How a postgraduate course can help improve patient outcomes
Further study can equip healthcare professionals with the tools they need to deliver better care.
Between 2007 and 2017, higher education enrolments in healthcare courses increased 92 per cent, according to the 2019 Australian Jobs report. In a growing jobs market, 61 per cent of Australia’s working-age population now holds a post-school qualification - up significantly from 39 per cent 30 years ago. This means employment in the healthcare sector has become far more competitive - so there’s never been more need for an edge.
Further study can help healthcare professionals stand out, specialise, improve their communication and leadership skills, and give you the interdisciplinary knowledge you need to achieve the best outcomes for your patients.
“The reason I specialised in emergency nursing was to provide care to people at their time of crisis,” says Tabatha O'Sullivan-Kirchner, an alumna of the Graduate Certificate in Critical Care Nursing (Emergency) at the University of Melbourne.
After initially studying to be a paramedic, Tabatha decided to continue her education at the University of Melbourne to progress her career to the emergency department at the Royal Melbourne Hospital.
No two days on the emergency ward are the same, she says, and working with critical patients demands quick thinking and excellent problem-solving skills. During her course she learnt how to communicate the most effectively with colleagues and patients, and how to adapt to any scenario with a cool head and confidence.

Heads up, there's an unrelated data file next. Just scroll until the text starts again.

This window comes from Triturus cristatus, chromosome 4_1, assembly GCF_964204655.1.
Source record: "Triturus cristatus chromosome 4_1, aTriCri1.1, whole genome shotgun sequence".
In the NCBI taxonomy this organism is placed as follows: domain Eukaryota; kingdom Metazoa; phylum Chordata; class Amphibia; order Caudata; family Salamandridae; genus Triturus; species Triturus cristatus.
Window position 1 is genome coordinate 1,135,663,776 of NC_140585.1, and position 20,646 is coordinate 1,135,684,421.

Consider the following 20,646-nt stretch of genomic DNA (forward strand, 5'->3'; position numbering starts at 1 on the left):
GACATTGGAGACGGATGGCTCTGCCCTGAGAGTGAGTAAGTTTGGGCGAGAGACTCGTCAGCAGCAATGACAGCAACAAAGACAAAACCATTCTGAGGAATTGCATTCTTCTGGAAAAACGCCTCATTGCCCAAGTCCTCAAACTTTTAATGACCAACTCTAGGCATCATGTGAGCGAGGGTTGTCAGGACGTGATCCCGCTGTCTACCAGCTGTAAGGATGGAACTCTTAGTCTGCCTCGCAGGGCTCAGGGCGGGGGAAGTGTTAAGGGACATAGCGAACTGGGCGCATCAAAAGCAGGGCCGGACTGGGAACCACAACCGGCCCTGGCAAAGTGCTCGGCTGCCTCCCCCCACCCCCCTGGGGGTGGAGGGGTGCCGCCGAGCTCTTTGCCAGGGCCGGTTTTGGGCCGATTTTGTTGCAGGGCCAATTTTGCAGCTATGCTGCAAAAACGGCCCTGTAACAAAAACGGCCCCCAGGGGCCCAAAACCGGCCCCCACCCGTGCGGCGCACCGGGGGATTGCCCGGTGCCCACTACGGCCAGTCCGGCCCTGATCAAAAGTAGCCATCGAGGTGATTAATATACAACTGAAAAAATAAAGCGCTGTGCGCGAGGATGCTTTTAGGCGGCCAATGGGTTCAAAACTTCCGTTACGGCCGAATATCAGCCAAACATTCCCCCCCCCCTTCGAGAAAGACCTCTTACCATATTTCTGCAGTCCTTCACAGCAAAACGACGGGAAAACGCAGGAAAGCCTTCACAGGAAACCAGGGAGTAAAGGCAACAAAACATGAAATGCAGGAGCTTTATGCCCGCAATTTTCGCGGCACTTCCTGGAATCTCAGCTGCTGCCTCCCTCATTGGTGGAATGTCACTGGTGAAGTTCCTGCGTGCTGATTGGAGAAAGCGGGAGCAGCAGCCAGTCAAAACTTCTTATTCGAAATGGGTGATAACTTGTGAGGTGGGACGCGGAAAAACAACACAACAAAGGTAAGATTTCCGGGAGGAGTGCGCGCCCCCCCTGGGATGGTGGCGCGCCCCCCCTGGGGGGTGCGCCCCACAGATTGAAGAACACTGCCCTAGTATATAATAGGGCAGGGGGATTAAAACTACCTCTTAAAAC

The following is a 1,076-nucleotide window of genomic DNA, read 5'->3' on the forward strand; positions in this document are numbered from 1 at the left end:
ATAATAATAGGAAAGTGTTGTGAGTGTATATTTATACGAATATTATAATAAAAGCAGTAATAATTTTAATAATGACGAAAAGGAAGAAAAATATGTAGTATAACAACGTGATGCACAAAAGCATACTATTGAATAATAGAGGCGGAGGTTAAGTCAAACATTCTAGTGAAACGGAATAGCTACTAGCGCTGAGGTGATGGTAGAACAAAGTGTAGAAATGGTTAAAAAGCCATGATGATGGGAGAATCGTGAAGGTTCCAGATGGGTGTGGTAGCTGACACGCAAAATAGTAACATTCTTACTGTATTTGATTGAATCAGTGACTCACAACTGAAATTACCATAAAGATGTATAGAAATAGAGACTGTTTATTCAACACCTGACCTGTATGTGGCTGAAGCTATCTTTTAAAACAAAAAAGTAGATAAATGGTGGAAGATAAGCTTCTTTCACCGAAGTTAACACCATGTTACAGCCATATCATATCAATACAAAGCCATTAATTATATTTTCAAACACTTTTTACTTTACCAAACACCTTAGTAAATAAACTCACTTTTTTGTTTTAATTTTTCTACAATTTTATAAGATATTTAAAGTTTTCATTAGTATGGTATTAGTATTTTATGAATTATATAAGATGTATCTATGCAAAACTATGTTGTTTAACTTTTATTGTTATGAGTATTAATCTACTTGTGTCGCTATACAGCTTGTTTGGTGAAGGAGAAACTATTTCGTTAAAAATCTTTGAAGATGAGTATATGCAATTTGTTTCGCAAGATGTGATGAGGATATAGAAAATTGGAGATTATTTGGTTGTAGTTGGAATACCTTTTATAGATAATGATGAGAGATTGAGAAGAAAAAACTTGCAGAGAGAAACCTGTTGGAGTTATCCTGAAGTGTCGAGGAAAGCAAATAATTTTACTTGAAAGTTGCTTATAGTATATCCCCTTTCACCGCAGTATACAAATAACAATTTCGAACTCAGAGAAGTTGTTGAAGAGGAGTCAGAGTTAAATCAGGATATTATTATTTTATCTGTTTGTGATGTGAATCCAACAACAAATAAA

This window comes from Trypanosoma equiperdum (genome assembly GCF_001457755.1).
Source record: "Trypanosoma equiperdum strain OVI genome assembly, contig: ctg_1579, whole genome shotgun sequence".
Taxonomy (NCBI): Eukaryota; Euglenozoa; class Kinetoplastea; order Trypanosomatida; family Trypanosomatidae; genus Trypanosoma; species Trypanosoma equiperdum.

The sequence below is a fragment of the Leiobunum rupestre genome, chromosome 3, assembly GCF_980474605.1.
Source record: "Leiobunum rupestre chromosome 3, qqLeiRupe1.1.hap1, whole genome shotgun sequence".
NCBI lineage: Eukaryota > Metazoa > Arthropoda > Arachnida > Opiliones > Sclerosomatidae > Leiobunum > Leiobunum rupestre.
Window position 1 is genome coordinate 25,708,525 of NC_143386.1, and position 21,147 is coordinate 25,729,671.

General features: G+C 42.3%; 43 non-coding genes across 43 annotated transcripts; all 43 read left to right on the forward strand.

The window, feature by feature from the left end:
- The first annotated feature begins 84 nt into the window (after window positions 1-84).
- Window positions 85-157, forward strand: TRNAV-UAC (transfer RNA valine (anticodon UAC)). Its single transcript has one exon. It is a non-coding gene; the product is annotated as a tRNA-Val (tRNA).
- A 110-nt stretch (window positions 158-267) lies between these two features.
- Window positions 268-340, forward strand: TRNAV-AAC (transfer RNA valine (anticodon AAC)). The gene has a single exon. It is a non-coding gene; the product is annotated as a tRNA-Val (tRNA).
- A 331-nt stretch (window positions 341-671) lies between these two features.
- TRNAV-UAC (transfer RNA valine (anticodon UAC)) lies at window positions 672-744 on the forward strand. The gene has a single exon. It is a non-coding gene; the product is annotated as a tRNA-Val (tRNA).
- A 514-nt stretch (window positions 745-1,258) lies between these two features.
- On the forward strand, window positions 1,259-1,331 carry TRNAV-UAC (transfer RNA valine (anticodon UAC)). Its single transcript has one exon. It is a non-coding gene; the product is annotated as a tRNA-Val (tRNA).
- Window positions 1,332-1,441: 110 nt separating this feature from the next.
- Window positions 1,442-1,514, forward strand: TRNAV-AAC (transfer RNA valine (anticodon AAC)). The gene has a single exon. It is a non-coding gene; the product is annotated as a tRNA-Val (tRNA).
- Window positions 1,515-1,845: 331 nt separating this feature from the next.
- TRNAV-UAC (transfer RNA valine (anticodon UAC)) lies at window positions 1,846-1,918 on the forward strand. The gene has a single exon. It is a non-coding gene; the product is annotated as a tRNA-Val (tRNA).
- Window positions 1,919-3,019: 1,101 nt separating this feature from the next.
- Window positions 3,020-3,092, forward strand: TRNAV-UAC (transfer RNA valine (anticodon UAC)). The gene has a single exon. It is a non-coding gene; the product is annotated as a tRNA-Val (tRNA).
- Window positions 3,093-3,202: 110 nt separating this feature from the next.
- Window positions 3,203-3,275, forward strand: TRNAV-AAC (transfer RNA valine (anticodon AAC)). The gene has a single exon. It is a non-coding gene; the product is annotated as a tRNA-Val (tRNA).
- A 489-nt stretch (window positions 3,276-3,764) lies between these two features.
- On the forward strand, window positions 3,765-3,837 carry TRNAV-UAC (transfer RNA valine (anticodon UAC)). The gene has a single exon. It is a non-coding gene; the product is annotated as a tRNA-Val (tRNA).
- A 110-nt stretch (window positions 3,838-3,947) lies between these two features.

“I use the knowledge and clinical skills that I've learned in the course to be able to provide better care for my patients," says Tabatha. "Now I have the opportunity to be able to work with more complex patient situations, and people that are more unwell than what I originally was able to manage by myself.”
Improving patient outcomes requires a breadth of skills, of which continuing patient care is one of the most important. According to the Health Management Organisation in the US, a key way to ensure the best outcome is to also ensure proper, reliable care and support, even after discharge.
Linda, a mental health nurse who studied advanced clinical nursing and mental health at the University of Melbourne, says the best part of her job is seeing patients in recovery.
“Watching families embrace and support each other, and watching young people embrace their mental illness and recover, is really what drives me,” she says. “I love seeing people return to their social lives, reconnect with their families and their peers. This might not be an area of nursing where you get too many flowers and gifts, but the real reward is seeing somebody recover.”
Linda had an 18-year career between her first postgraduate degree and her masters, and found that returning to study gave her skills advantages, a strong network of peers and mentors, and confidence.
“As you study at this level, you learn to work to make change,” she says. “It’s a real help to explore your options for further study, because what you learn really helps your clinical practice, so you can do a better job every day.”